Editorial: The War of 1812's inferiority complex

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Unlike the United States, Canada is a nation that gained its independence without a bloody revolution. This does not mean that Canada’s history is without violence. Many consider some of Canada’s defining moments to be on the battlefield. Vimy Ridge, the battle of the Somme and the Passchendaele battles are all examples of 
Canadian valour in the First World War that went a long way in defining our nation on a global scale. There is nothing inherently wrong with celebrating a military victory and honouring those who fought for our country.

If you have been watching the Olympic games recently, or any television for that matter, there is a good chance that you have seen the Government of Canada’s ad campaign raising awareness about the bicentennial of the War of 1812. The ad features a cast of luminaries from Canadian historical folklore including Tecumseh, Laura Secord, Isaac Brock and Charles de Salaberry all bravely beating back an American invasion. Clearly, Canada’s foe in the War of 1812 is the main focus for the renewed interest in the war and the federal government has decided to sink $28 million into promoting the bicentennial. This campaign aims to fill the perceived need to promote national identity by reminding Canadians that we once beat the U.S. in a war, or held them to a draw at least. Canadians have plenty to be proud of, especially in the realm of military history.

Although it is absolutely true that these men and women fought bravely and suffered for our land, trying to drum up any sort of jingoism from a 200-year-old battle is unbecoming for any nation and smacks of immaturity. The stated purpose of the program is to raise awareness for a particular moment in history where 
Canadians, if one can confidently identify them as such 55 years before Confederation, defeated a would-be American invasion. Most of the residents of Upper Canada at this point in history were British loyalists or those who had fled the U.S. in the years following the Revolutionary War in America. Jefferson himself even expressed that he believed that it would be an easy task to march as far as Quebec without any real resistance. Keeping the Americans out was indeed an impressive military achievement, just not something that can be re-hashed now to assuage Canadian insecurities.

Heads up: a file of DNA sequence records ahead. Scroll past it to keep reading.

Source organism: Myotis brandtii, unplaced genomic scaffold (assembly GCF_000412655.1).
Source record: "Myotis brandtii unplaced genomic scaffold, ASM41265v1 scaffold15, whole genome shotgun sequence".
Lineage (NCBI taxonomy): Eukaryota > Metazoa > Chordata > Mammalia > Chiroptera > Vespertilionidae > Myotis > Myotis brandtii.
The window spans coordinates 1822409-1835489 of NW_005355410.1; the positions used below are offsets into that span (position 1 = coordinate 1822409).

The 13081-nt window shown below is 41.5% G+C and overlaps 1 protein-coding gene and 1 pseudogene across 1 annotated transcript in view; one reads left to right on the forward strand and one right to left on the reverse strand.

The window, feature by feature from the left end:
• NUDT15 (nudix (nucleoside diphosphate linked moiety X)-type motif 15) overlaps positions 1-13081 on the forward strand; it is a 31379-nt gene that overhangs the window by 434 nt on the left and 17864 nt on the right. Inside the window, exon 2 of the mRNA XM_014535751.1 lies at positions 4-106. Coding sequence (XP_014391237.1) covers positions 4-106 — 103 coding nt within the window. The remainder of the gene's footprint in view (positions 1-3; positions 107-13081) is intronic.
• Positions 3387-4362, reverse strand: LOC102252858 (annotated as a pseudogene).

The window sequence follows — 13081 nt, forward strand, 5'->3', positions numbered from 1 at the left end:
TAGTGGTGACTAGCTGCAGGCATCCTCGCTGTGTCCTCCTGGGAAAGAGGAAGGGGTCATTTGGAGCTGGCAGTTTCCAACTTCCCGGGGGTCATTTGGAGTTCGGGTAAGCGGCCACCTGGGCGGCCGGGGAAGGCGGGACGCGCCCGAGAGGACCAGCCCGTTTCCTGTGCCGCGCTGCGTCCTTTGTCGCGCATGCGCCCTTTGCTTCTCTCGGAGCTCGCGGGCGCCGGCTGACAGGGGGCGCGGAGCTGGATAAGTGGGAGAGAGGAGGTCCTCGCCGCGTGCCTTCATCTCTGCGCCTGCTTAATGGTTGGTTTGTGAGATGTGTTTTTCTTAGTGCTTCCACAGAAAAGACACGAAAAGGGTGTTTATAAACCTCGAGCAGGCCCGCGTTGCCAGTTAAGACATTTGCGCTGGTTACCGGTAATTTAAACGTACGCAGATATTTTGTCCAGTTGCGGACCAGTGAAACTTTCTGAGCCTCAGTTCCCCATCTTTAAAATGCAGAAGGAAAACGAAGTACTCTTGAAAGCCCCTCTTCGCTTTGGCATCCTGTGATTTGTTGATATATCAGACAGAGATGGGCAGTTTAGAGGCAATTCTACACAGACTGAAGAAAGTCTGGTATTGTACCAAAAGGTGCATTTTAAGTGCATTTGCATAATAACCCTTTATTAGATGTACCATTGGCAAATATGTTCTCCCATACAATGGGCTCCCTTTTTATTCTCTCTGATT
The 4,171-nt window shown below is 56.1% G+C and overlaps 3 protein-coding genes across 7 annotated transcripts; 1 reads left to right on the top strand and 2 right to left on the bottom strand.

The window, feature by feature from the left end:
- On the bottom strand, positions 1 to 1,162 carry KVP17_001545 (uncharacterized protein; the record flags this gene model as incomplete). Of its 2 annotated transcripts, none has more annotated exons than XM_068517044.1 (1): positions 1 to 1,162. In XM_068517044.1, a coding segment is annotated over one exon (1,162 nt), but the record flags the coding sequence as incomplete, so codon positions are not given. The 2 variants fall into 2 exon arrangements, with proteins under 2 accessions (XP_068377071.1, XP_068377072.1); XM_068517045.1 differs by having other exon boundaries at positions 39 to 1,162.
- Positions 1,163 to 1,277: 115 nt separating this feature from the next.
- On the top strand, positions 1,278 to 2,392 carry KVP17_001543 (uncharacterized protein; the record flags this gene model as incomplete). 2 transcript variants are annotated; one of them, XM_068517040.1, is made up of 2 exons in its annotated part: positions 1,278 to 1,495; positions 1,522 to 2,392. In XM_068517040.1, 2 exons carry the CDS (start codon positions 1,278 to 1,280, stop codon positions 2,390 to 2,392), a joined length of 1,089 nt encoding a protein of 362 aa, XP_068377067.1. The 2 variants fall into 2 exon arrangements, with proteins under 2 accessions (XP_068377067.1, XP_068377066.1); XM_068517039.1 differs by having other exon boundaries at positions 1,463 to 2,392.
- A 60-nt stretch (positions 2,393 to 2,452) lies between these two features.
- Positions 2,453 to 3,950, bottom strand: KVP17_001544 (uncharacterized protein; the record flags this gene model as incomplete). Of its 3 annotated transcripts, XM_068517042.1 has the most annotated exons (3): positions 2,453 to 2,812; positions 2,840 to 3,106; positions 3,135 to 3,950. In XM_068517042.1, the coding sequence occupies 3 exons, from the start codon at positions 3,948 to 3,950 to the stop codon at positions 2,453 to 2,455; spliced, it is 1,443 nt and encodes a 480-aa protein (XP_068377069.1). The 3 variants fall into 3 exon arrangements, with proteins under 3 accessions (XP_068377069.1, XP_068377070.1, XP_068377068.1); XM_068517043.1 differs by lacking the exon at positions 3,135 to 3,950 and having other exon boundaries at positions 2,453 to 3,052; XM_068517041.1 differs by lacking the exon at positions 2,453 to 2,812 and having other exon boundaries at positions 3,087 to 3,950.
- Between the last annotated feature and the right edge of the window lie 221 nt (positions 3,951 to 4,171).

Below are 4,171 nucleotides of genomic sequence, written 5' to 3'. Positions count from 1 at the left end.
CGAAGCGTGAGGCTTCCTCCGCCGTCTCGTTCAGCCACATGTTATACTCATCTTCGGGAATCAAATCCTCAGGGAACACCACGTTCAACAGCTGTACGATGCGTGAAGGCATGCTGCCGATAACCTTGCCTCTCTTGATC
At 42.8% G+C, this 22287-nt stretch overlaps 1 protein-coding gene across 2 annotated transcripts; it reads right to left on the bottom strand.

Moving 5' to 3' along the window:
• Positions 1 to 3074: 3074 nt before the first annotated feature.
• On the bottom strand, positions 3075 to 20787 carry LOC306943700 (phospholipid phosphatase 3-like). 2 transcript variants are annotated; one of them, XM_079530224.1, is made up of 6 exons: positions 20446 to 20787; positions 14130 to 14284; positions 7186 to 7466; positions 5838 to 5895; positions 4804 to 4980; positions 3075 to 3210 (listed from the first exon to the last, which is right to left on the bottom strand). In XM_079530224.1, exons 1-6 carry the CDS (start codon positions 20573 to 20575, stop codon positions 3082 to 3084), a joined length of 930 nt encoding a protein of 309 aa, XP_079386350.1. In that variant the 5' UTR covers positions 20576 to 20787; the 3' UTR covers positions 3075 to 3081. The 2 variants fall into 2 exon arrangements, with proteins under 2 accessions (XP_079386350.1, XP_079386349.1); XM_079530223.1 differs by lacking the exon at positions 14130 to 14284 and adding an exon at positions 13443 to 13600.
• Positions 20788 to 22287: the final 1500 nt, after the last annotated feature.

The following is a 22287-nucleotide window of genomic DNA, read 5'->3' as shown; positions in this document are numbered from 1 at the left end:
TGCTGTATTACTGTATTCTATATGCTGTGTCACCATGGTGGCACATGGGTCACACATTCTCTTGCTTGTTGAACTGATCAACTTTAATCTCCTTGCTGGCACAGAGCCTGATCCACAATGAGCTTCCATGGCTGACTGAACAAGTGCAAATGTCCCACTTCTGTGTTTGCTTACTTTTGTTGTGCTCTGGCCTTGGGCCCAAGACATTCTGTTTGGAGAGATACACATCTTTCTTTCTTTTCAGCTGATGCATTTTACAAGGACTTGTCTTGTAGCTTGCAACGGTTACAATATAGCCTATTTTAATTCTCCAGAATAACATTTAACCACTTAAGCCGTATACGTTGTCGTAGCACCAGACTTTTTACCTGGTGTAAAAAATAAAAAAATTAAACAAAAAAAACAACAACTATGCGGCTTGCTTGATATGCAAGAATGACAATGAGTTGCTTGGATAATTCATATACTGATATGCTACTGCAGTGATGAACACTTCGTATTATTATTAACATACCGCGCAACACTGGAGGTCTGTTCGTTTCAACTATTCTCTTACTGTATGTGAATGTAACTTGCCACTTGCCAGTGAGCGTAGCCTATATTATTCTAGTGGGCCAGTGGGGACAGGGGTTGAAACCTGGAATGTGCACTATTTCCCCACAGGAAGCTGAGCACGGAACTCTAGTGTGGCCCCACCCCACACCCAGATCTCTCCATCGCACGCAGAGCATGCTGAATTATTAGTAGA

Putting aside the fact that the physical battle is largely regarded as a draw, perhaps it is time that Canada stops extracting national pride from an ancient military victory against the U.S. When considering the motivations of those who would have fought on behalf of Canada in that war, it seems as though anti-revolutionary sentiments would have been equally as viable as any sort of patriotism for the new Canadian territory. The U.S. desire to march on Canada is hardly illogical. The goal of the American invasion was to once and for all eradicate the British, the imperial power that they had just spent years fighting for independence from. Meanwhile, Canada remained a bastion for America’s political and military enemies.

The War of 1812 should absolutely remain in the curriculum, but Canada does not need to beat its chest and rattle its sabres over the bicentennial of a battle against the Americans. As a nation, Canada has achieved so much since then, sometimes fighting alongside the Americans. Canada should remain proud of its past and confident in its place in the world, and no centuries old battle should change this.